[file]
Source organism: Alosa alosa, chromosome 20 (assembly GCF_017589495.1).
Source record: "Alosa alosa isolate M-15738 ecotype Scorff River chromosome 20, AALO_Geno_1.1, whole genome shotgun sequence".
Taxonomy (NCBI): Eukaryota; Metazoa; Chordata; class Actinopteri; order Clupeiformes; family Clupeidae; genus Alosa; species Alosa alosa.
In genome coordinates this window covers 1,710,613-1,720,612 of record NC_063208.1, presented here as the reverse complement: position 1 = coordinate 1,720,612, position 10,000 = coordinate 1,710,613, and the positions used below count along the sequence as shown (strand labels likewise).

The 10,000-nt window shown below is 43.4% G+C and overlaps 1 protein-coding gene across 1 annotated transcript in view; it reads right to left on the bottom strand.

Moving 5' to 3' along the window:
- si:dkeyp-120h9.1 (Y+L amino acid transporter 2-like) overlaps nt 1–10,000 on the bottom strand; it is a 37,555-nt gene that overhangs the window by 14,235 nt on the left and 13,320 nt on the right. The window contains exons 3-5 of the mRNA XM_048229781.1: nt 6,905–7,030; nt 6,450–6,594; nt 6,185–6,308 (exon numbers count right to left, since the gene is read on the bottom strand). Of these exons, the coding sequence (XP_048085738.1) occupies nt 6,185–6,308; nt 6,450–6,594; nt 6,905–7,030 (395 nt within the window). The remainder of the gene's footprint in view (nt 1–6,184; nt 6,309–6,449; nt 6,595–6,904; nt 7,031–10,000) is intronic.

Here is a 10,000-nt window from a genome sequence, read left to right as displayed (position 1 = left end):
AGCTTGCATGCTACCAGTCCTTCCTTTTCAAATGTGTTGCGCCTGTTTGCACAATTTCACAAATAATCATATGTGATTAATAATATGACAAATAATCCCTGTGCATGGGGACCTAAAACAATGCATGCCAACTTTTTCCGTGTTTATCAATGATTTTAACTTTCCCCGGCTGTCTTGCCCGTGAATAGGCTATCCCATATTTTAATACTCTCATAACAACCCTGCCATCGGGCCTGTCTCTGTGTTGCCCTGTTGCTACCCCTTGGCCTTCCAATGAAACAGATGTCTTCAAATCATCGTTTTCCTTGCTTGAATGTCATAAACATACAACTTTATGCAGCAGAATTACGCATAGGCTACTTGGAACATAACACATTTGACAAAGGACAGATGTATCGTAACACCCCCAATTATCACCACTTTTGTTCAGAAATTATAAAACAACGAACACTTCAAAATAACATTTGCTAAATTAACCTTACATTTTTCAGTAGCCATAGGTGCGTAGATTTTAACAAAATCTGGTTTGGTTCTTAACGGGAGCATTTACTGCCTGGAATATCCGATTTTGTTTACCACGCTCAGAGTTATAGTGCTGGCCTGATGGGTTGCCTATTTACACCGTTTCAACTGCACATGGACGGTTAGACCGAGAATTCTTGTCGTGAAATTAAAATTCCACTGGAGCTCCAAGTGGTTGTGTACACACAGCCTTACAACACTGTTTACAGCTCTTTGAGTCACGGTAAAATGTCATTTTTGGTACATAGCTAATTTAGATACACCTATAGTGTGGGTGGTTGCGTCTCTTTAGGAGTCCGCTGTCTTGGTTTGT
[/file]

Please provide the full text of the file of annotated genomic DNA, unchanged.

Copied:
Source organism: Alosa alosa, chromosome 20 (assembly GCF_017589495.1).
Source record: "Alosa alosa isolate M-15738 ecotype Scorff River chromosome 20, AALO_Geno_1.1, whole genome shotgun sequence".
Taxonomy (NCBI): Eukaryota; Metazoa; Chordata; class Actinopteri; order Clupeiformes; family Clupeidae; genus Alosa; species Alosa alosa.
In genome coordinates this window covers 1,710,613-1,720,612 of record NC_063208.1, presented here as the reverse complement: position 1 = coordinate 1,720,612, position 10,000 = coordinate 1,710,613, and the positions used below count along the sequence as shown (strand labels likewise).

The 10,000-nt window shown below is 43.4% G+C and overlaps 1 protein-coding gene across 1 annotated transcript in view; it reads right to left on the bottom strand.

Moving 5' to 3' along the window:
- si:dkeyp-120h9.1 (Y+L amino acid transporter 2-like) overlaps nt 1–10,000 on the bottom strand; it is a 37,555-nt gene that overhangs the window by 14,235 nt on the left and 13,320 nt on the right. The window contains exons 3-5 of the mRNA XM_048229781.1: nt 6,905–7,030; nt 6,450–6,594; nt 6,185–6,308 (exon numbers count right to left, since the gene is read on the bottom strand). Of these exons, the coding sequence (XP_048085738.1) occupies nt 6,185–6,308; nt 6,450–6,594; nt 6,905–7,030 (395 nt within the window). The remainder of the gene's footprint in view (nt 1–6,184; nt 6,309–6,449; nt 6,595–6,904; nt 7,031–10,000) is intronic.

Here is a 10,000-nt window from a genome sequence, read left to right as displayed (position 1 = left end):
AGCTTGCATGCTACCAGTCCTTCCTTTTCAAATGTGTTGCGCCTGTTTGCACAATTTCACAAATAATCATATGTGATTAATAATATGACAAATAATCCCTGTGCATGGGGACCTAAAACAATGCATGCCAACTTTTTCCGTGTTTATCAATGATTTTAACTTTCCCCGGCTGTCTTGCCCGTGAATAGGCTATCCCATATTTTAATACTCTCATAACAACCCTGCCATCGGGCCTGTCTCTGTGTTGCCCTGTTGCTACCCCTTGGCCTTCCAATGAAACAGATGTCTTCAAATCATCGTTTTCCTTGCTTGAATGTCATAAACATACAACTTTATGCAGCAGAATTACGCATAGGCTACTTGGAACATAACACATTTGACAAAGGACAGATGTATCGTAACACCCCCAATTATCACCACTTTTGTTCAGAAATTATAAAACAACGAACACTTCAAAATAACATTTGCTAAATTAACCTTACATTTTTCAGTAGCCATAGGTGCGTAGATTTTAACAAAATCTGGTTTGGTTCTTAACGGGAGCATTTACTGCCTGGAATATCCGATTTTGTTTACCACGCTCAGAGTTATAGTGCTGGCCTGATGGGTTGCCTATTTACACCGTTTCAACTGCACATGGACGGTTAGACCGAGAATTCTTGTCGTGAAATTAAAATTCCACTGGAGCTCCAAGTGGTTGTGTACACACAGCCTTACAACACTGTTTACAGCTCTTTGAGTCACGGTAAAATGTCATTTTTGGTACATAGCTAATTTAGATACACCTATAGTGTGGGTGGTTGCGTCTCTTTAGGAGTCCGCTGTCTTGGTTTGT